Russia also became openly revisionist, bent on consistently changing the rules of the game imposed on her in the late 1980s and 1990s, the years of chaos and weakness.

Also, and this is very important, after being constructive for more than a decade, yielding on serious maters, withdrawing voluntarily from East and Central Europe, and agreeing to two waves of NATO expansion and to the role of a junior student, it came to understand that constructiveness does not bear fruit or bring any benefits, but only wets appetites and is taken for granted.

Later, with the start of the economic crisis, Russians understood that even in matters of economic policy the professors did not know the truth and were largely driven by greed.

Recent history has made most of the Russian elite come to an unfortunate conclusion that only an iron fist and readiness to fight even with arms if need be for its interests could be respected.

This attitude plus the arrogance of newly restored power is now displayed in the current crisis with Ukraine. Russia has been subsidizing that country with cheap gas for a decade and a half but nevertheless it has been consistently accused of energy imperialism and of attempts to undermine the allegedly democratic Orange Revolution. Now Moscow simply wants the full price.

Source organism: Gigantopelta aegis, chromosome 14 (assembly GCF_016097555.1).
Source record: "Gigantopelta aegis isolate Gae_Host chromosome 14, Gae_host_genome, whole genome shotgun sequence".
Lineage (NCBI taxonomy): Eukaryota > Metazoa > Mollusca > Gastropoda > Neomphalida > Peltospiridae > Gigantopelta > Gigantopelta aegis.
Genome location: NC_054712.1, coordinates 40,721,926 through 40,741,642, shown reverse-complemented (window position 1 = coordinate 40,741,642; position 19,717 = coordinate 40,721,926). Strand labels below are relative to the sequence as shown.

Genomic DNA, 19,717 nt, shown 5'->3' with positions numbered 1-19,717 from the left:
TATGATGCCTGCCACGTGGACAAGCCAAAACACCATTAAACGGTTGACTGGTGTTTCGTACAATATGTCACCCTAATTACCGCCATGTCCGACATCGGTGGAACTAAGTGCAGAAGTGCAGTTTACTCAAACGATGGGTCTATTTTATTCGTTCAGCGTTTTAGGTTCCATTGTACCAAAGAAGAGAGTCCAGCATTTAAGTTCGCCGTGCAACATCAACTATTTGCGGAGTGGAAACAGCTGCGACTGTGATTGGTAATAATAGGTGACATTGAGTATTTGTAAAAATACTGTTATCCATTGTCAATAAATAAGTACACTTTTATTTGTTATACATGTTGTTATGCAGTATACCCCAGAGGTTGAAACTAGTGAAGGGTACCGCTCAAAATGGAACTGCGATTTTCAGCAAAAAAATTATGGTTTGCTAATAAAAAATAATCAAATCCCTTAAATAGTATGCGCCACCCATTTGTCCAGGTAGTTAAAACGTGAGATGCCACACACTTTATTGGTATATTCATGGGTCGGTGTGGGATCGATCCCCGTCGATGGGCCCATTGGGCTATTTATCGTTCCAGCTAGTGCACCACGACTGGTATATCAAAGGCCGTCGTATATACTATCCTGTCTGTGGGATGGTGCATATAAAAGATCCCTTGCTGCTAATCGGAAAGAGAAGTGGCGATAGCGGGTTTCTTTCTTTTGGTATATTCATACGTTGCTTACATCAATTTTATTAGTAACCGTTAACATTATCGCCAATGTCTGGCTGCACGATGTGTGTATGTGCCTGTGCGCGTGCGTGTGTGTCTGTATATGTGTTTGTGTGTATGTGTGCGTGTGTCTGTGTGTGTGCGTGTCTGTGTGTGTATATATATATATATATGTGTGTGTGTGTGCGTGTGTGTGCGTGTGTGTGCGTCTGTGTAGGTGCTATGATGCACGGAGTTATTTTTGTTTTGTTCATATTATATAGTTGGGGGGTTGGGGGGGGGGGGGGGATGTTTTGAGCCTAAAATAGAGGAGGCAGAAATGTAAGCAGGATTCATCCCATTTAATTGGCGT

As to the values, Russians who have come across dozens of cases of double standards applied by the Old West have become very cynical. Now when the Westerners, especially Americans, preach, even sincerely, Russians laugh. That is a very sad state of affairs. This cynicism could further hinder Russian modernization, which is already hit by corruption and absence of values in society and body politic.

In the early 1990s, Russia was ready to embrace not only capitalism but also the Western political system, but it was rejected, often fooled and humiliated. And it is not interested in this system any more. At least for now.

It is a capitalist country willing to become richer and to get modernized. But while only a decade ago it was ready to follow the Western model of political development, now the Old West with its failures and double standards has lost a lot of its former magnetism.

Beginning from approximately 2006, the former winners tried to regroup. As if from a horn of plenty, numerous projects emerged for a union of democracies a tragicomic stillborn association of liberal-democratic elders against the authoritarian younger ones. There also was a desire to take down a peg the new ones which had shot ahead. The U.S. nurtured plans to start a kind of Cold War against China six to seven years ago. But Beijing was cautious and, most importantly, it strengthened too fast.

Starting in 2007, the West stepped up its efforts to curb the rapidly growing influence of an ever mightier and more independent Russia.

Georgia went into South Ossetia in August 2008, after which an attempt was made to organize a new farcical Cold War against Russia. The attack on South Ossetia, Russias harsh reaction, and the attempt to start a confrontation after that, mainly using NATO, have shown the dangerous non-reconstruction of the European security system, which failed to prevent the conflict. Moreover, the de facto division of Europe into two security zones and the rivalry between them in many ways generated this conflict.